Brexit is hailed as a victory against the establishment, but there’s a long way to go

Emily Apple

So the UK has voted. And voted to leave. Not by a huge mandate, but a mandate nevertheless.

There are many ways of interpreting the vote, and there is a palpable fear amongst the establishment as the pound hits lows not seen for thirty years.

There are also fears among Remain supporters that this will lead to a less tolerant, less inclusive society. Fears this is a reflection of a move to the right. Fears that we now live in a divided country – both in terms of Scotland and Northern Ireland voting to stay but also because, despite the win – and this would have been the case whatever the result – there is a clear division between people and regions across the country.

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This should have been a victory for direct democracy. It should have been the people’s vote, the people’s decision. And in some ways it was. 72% of voters – the largest turnout since 1992 – took part. It’s an engagement with politics that hasn’t been seen in a long time. It shows that people do care about the country they live in, and they care about what’s been happening in our communities.

However, it’s also been a campaign of lies and fear – on all sides. It’s undoubtedly been a campaign of hate, of scapegoating immigrants and refugees. And it’s been a campaign of the most horrendous racist statements and headlines.

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The result is being interpreted in some quarters as an anti-establishment vote – a sign that people are sick and tired with mainstream politics and politicians. Across the world, on the left and the right, there has certainly been a move away from the centre towards a new type of politics. Trump, Sanders and Corbyn are all examples of this paradigm shift.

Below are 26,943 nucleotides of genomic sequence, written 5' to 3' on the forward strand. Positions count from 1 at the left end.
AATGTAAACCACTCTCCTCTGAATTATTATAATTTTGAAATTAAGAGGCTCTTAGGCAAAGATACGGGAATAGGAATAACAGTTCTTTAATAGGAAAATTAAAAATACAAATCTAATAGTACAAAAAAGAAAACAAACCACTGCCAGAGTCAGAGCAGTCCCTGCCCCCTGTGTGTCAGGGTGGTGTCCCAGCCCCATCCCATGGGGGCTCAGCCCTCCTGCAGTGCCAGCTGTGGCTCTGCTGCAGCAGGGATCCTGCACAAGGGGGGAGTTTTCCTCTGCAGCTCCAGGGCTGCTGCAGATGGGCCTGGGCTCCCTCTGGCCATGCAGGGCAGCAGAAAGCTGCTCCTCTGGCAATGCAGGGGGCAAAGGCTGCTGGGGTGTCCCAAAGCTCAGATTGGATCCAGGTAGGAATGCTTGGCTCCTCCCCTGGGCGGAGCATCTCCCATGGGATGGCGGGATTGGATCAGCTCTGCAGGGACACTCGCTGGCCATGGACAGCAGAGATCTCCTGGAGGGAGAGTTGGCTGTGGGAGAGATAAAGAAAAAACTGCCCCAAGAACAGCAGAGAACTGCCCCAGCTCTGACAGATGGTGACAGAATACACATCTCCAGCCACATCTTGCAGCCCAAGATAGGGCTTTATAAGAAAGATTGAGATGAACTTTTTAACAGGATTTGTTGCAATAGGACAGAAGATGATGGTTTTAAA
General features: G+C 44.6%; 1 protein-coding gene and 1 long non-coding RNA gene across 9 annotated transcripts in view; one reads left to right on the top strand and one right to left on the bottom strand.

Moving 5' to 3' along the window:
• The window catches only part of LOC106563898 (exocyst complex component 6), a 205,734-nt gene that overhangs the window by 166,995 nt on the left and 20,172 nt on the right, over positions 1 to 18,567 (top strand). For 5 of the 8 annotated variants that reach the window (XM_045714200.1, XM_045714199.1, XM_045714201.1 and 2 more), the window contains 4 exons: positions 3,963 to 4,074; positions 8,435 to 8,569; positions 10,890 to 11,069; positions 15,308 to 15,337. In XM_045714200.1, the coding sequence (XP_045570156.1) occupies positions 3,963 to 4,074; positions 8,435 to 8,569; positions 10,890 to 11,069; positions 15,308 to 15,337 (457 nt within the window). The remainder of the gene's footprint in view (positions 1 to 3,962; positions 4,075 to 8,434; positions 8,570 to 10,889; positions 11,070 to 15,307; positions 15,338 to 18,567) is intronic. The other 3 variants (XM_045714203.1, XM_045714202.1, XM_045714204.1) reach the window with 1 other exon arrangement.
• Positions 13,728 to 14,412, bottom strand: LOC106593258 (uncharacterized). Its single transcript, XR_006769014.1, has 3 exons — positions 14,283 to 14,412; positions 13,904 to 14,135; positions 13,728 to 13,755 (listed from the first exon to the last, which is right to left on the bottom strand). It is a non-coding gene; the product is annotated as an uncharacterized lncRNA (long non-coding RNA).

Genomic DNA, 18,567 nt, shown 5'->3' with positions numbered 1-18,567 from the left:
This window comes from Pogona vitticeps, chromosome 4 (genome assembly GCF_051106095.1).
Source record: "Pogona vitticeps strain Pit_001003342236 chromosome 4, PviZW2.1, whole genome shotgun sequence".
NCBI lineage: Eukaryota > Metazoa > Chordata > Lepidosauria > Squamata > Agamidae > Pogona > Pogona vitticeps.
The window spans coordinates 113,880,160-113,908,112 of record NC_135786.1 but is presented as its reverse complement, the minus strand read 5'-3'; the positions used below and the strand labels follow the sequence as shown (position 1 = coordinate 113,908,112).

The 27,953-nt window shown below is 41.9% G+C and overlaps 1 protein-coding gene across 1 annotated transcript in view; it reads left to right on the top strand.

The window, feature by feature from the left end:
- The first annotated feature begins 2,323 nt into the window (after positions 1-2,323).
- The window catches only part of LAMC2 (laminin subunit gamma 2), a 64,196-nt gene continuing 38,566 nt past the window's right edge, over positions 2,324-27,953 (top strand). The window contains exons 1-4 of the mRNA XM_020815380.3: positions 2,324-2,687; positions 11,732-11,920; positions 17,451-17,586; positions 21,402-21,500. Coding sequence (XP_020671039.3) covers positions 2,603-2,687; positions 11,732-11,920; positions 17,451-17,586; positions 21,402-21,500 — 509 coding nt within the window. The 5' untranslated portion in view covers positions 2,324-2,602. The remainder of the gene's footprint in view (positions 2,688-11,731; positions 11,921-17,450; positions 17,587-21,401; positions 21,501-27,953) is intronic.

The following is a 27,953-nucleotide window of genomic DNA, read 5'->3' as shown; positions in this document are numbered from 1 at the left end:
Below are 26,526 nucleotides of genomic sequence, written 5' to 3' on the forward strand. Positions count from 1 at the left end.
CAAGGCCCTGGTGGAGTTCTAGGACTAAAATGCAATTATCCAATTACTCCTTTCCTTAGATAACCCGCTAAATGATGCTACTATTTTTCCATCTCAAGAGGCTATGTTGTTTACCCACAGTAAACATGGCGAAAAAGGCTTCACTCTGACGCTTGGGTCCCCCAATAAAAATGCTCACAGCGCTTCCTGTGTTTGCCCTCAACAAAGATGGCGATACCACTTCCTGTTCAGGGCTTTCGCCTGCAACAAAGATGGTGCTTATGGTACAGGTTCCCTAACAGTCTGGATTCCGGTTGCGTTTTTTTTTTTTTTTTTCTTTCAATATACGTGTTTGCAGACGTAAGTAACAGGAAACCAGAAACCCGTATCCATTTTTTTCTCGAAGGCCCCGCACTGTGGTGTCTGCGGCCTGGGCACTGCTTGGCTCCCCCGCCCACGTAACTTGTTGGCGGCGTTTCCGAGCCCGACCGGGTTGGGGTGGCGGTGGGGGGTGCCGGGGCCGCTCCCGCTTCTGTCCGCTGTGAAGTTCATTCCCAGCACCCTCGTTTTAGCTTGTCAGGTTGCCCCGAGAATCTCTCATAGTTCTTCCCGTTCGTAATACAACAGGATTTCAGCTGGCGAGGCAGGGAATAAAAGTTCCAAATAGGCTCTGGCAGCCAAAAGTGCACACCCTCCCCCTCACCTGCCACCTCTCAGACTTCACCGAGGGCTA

And, whilst arguably as much part of the establishment as the current regime, Farage and Johnson have managed to manipulate themselves into a position where they appear not to be part of the elite.

However, if this is an anti-establishment vote, there is a need to question whether the right people are being blamed. People are understandably sick of Britain under austerity. They are sick of cuts to services, and slashing of welfare budgets whilst a wealthy elite prospers. And they are searching for alternatives, a protest, and a voice.

But this is the point – it is the Tories who are to blame for the state of our public services, not immigration. It is the Tories who are to blame for waiting lists, for essential services being slashed, for cutting welfare benefits and for making ordinary people pay the price of the bankers’ and tax avoiders’ greed.

Unfortunately, the Leave vote is likely, at least in the short term, to be a vote for more of the above. Cameron’s resignation could push the government further to the right as a new leader seeks to consolidate power.

However, if this was a protest vote – if this really was a vote against established power structures and ways of doing things – perhaps there is hope. Perhaps we can unite our divided country to fight against the things which are really causing these problems. Perhaps we can have an honest debate about austerity and cuts.

And maybe, through this, we can move forward. Away from the language of hate and into a movement where we do truly claim power from the elites and build communities based on principles of equality and inclusion.

There’s a long way to go – but this engagement with politics could be turned into concrete positive action – and it has to start somewhere.

Get involved!

Find a local group to join the fight against austerity.

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Featured image via Wikimedia

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